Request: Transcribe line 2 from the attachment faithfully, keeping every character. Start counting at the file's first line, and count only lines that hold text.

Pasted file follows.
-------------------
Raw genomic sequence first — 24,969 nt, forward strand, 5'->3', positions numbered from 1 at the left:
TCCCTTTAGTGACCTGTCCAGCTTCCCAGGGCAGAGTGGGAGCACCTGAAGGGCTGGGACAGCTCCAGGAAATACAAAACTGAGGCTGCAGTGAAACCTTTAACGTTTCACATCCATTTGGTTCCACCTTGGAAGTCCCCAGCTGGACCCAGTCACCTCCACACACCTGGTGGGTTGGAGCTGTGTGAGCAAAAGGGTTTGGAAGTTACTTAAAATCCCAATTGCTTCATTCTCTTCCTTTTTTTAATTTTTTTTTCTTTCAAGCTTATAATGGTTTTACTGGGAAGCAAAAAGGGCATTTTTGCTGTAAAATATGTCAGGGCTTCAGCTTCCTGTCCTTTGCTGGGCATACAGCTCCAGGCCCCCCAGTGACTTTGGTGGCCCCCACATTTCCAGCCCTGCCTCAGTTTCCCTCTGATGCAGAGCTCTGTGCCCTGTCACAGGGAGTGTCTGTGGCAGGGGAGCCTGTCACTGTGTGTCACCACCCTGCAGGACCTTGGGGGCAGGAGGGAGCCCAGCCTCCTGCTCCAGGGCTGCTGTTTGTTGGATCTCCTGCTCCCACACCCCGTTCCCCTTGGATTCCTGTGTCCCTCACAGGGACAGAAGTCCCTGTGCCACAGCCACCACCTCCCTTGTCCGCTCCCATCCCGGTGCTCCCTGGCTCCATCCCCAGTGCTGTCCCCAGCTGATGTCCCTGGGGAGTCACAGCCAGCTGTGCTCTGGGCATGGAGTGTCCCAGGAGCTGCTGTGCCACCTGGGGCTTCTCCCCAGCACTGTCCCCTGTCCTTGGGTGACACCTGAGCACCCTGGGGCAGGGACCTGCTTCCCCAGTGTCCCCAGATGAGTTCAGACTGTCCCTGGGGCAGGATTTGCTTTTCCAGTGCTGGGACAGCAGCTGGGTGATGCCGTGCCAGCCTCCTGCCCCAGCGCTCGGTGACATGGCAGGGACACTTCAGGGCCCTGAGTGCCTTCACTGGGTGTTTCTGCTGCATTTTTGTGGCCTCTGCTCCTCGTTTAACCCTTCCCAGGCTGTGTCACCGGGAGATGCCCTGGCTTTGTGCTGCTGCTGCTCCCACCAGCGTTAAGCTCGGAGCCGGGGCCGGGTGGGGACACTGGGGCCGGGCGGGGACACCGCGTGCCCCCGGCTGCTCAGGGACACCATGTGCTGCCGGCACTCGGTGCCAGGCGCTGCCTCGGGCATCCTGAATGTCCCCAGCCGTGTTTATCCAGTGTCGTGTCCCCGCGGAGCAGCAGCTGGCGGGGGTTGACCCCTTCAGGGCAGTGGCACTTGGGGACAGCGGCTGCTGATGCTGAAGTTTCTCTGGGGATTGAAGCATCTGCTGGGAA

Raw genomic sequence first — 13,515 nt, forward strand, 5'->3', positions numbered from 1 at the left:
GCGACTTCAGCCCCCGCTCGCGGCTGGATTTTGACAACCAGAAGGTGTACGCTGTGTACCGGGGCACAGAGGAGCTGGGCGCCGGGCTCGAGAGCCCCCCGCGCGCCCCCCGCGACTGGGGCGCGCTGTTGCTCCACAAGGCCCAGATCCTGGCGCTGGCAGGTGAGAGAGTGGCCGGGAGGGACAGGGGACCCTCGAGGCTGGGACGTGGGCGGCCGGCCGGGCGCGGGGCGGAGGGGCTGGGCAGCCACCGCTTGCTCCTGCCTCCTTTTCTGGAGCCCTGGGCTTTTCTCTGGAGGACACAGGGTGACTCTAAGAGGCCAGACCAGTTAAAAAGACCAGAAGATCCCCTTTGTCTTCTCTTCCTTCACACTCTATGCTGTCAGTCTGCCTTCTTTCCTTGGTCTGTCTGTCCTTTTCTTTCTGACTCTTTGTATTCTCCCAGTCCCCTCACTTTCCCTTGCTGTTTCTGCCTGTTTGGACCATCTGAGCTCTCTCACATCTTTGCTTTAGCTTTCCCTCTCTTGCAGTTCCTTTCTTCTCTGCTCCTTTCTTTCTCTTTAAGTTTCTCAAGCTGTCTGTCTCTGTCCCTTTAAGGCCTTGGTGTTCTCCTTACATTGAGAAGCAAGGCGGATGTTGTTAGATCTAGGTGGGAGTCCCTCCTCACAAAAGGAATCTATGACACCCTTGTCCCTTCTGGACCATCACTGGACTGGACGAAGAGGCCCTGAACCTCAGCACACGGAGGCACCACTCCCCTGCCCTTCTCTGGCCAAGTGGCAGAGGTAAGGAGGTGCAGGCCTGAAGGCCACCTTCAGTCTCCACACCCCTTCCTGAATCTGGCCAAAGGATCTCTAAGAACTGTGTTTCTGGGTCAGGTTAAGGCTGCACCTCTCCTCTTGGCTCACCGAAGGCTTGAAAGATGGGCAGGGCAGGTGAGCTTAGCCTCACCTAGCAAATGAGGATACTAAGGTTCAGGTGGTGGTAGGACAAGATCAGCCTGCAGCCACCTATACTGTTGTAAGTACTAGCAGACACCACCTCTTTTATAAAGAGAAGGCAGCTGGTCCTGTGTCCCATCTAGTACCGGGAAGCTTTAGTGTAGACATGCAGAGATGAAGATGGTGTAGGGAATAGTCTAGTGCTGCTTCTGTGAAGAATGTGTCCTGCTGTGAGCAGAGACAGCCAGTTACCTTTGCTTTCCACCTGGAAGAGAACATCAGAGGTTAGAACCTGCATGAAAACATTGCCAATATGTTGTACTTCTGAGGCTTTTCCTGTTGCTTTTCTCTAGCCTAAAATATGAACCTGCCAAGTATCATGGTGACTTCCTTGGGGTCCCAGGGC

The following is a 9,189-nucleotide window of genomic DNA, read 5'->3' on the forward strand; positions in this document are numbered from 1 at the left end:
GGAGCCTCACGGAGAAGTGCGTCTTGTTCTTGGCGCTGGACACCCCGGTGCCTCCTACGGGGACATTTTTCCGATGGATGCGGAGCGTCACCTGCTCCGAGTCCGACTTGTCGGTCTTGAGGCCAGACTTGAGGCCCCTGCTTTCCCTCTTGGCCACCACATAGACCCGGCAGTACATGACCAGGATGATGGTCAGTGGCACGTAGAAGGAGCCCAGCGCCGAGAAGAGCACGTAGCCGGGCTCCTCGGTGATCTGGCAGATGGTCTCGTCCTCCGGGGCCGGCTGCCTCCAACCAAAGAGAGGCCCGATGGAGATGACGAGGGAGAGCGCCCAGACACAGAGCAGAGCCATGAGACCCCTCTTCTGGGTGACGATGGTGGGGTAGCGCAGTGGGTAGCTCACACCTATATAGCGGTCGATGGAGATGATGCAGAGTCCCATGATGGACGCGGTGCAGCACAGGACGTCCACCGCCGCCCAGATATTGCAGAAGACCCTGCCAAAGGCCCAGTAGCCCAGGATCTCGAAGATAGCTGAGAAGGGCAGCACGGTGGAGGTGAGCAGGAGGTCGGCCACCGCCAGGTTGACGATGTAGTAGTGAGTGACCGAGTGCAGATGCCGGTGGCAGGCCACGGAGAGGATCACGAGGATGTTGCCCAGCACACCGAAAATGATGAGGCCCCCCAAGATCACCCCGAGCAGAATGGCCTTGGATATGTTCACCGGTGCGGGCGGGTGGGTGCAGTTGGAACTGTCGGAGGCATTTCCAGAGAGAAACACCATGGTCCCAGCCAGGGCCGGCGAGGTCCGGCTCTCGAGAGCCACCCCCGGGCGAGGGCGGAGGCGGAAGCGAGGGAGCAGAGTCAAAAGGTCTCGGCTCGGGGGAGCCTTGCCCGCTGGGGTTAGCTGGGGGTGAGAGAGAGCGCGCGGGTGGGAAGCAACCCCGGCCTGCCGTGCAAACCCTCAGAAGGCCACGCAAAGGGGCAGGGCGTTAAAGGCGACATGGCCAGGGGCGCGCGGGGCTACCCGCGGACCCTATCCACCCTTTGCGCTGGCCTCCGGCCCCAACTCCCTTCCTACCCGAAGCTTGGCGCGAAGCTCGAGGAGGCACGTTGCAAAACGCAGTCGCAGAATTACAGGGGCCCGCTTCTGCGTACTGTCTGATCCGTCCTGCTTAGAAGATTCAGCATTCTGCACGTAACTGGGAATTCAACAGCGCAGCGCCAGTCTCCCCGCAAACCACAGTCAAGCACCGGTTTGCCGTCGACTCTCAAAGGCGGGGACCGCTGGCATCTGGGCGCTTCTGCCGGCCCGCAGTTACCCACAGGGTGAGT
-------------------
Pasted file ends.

TCCCTTTAGTGACCTGTCCAGCTTCCCAGGGCAGAGTGGGAGCACCTGAAGGGCTGGGACAGCTCCAGGAAATACAAAACTGAGGCTGCAGTGAAACCTTTAACGTTTCACATCCATTTGGTTCCACCTTGGAAGTCCCCAGCTGGACCCAGTCACCTCCACACACCTGGTGGGTTGGAGCTGTGTGAGCAAAAGGGTTTGGAAGTTACTTAAAATCCCAATTGCTTCATTCTCTTCCTTTTTTTAATTTTTTTTTCTTTCAAGCTTATAATGGTTTTACTGGGAAGCAAAAAGGGCATTTTTGCTGTAAAATATGTCAGGGCTTCAGCTTCCTGTCCTTTGCTGGGCATACAGCTCCAGGCCCCCCAGTGACTTTGGTGGCCCCCACATTTCCAGCCCTGCCTCAGTTTCCCTCTGATGCAGAGCTCTGTGCCCTGTCACAGGGAGTGTCTGTGGCAGGGGAGCCTGTCACTGTGTGTCACCACCCTGCAGGACCTTGGGGGCAGGAGGGAGCCCAGCCTCCTGCTCCAGGGCTGCTGTTTGTTGGATCTCCTGCTCCCACACCCCGTTCCCCTTGGATTCCTGTGTCCCTCACAGGGACAGAAGTCCCTGTGCCACAGCCACCACCTCCCTTGTCCGCTCCCATCCCGGTGCTCCCTGGCTCCATCCCCAGTGCTGTCCCCAGCTGATGTCCCTGGGGAGTCACAGCCAGCTGTGCTCTGGGCATGGAGTGTCCCAGGAGCTGCTGTGCCACCTGGGGCTTCTCCCCAGCACTGTCCCCTGTCCTTGGGTGACACCTGAGCACCCTGGGGCAGGGACCTGCTTCCCCAGTGTCCCCAGATGAGTTCAGACTGTCCCTGGGGCAGGATTTGCTTTTCCAGTGCTGGGACAGCAGCTGGGTGATGCCGTGCCAGCCTCCTGCCCCAGCGCTCGGTGACATGGCAGGGACACTTCAGGGCCCTGAGTGCCTTCACTGGGTGTTTCTGCTGCATTTTTGTGGCCTCTGCTCCTCGTTTAACCCTTCCCAGGCTGTGTCACCGGGAGATGCCCTGGCTTTGTGCTGCTGCTGCTCCCACCAGCGTTAAGCTCGGAGCCGGGGCCGGGTGGGGACACTGGGGCCGGGCGGGGACACCGCGTGCCCCCGGCTGCTCAGGGACACCATGTGCTGCCGGCACTCGGTGCCAGGCGCTGCCTCGGGCATCCTGAATGTCCCCAGCCGTGTTTATCCAGTGTCGTGTCCCCGCGGAGCAGCAGCTGGCGGGGGTTGACCCCTTCAGGGCAGTGGCACTTGGGGACAGCGGCTGCTGATGCTGAAGTTTCTCTGGGGATTGAAGCATCTGCTGGGAA